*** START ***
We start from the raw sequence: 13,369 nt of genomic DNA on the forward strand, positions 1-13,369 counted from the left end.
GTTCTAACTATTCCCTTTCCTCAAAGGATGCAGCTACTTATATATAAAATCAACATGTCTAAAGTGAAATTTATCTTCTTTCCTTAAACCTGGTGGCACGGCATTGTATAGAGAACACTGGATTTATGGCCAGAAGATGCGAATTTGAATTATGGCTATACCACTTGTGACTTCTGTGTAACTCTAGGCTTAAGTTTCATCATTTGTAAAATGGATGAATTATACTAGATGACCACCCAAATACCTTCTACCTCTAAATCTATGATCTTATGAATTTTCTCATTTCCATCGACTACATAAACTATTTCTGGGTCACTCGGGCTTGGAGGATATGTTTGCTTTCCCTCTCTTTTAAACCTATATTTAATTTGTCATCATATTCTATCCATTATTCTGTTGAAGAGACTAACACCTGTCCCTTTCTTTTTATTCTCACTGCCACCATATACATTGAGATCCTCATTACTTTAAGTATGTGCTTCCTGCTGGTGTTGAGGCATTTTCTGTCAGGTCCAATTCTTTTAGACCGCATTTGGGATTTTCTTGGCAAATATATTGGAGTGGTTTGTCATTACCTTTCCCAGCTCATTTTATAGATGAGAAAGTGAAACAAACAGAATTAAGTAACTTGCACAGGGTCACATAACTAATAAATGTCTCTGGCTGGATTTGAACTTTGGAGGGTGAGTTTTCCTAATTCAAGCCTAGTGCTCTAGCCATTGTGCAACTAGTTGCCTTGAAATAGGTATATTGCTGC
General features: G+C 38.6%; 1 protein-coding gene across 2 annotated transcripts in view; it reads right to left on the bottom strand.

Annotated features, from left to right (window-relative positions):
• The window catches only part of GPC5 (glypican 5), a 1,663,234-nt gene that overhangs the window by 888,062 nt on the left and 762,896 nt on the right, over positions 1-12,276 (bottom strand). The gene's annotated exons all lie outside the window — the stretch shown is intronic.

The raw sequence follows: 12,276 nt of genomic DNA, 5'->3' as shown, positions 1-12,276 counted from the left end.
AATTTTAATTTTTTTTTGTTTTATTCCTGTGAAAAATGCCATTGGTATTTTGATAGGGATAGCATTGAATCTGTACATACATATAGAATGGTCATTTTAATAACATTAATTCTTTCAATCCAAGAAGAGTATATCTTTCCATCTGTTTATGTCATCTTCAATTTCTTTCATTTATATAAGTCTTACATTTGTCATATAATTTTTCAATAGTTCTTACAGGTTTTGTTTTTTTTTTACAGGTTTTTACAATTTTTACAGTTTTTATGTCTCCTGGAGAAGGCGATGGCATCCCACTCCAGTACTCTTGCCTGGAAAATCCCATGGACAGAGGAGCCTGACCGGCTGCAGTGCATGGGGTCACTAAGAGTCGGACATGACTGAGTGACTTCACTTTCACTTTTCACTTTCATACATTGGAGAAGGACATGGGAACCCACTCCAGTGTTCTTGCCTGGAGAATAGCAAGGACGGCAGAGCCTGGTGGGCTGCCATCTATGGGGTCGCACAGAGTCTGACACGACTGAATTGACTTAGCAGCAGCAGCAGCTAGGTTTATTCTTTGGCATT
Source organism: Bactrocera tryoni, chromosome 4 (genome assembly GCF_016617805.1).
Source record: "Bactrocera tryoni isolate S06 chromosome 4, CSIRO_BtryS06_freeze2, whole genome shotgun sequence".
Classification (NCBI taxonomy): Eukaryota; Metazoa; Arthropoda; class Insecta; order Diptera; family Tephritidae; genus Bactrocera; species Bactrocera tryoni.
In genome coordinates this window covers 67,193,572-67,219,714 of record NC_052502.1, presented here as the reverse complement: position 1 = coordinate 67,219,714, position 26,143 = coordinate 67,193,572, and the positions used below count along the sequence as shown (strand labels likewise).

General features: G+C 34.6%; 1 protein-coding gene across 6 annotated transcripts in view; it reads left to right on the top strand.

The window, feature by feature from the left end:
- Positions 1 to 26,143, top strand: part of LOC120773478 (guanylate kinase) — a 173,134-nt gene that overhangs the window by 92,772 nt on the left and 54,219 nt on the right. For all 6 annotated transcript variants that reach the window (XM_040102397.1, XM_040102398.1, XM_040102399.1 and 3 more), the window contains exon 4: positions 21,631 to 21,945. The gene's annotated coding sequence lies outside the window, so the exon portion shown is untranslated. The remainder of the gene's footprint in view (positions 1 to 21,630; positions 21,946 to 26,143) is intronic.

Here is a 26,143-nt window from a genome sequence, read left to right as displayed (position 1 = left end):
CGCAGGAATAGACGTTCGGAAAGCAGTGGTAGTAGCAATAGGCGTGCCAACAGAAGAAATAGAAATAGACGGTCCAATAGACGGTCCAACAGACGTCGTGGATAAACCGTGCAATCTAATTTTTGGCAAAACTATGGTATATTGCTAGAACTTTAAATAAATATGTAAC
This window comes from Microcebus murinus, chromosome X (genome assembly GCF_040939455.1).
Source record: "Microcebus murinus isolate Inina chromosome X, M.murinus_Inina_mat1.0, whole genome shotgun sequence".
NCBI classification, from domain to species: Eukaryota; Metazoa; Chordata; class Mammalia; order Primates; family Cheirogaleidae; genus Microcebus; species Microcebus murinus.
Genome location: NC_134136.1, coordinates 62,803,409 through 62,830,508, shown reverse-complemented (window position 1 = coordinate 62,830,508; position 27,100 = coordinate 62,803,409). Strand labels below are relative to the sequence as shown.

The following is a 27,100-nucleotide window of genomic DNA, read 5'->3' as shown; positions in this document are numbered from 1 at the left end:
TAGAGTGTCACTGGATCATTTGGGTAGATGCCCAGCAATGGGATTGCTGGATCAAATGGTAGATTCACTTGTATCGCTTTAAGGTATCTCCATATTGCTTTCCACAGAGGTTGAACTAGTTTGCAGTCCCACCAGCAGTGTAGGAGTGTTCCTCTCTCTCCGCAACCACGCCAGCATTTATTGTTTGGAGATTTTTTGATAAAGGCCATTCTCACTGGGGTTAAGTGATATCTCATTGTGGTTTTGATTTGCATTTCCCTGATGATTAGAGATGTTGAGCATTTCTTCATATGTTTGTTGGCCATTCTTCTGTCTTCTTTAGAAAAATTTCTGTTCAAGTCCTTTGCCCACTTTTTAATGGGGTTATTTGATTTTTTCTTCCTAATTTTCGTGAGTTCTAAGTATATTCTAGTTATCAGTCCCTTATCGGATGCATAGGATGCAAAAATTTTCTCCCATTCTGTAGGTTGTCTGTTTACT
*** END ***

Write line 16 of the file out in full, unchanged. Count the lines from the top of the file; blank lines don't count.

CGCAGGAATAGACGTTCGGAAAGCAGTGGTAGTAGCAATAGGCGTGCCAACAGAAGAAATAGAAATAGACGGTCCAATAGACGGTCCAACAGACGTCGTGGATAAACCGTGCAATCTAATTTTTGGCAAAACTATGGTATATTGCTAGAACTTTAAATAAATATGTAAC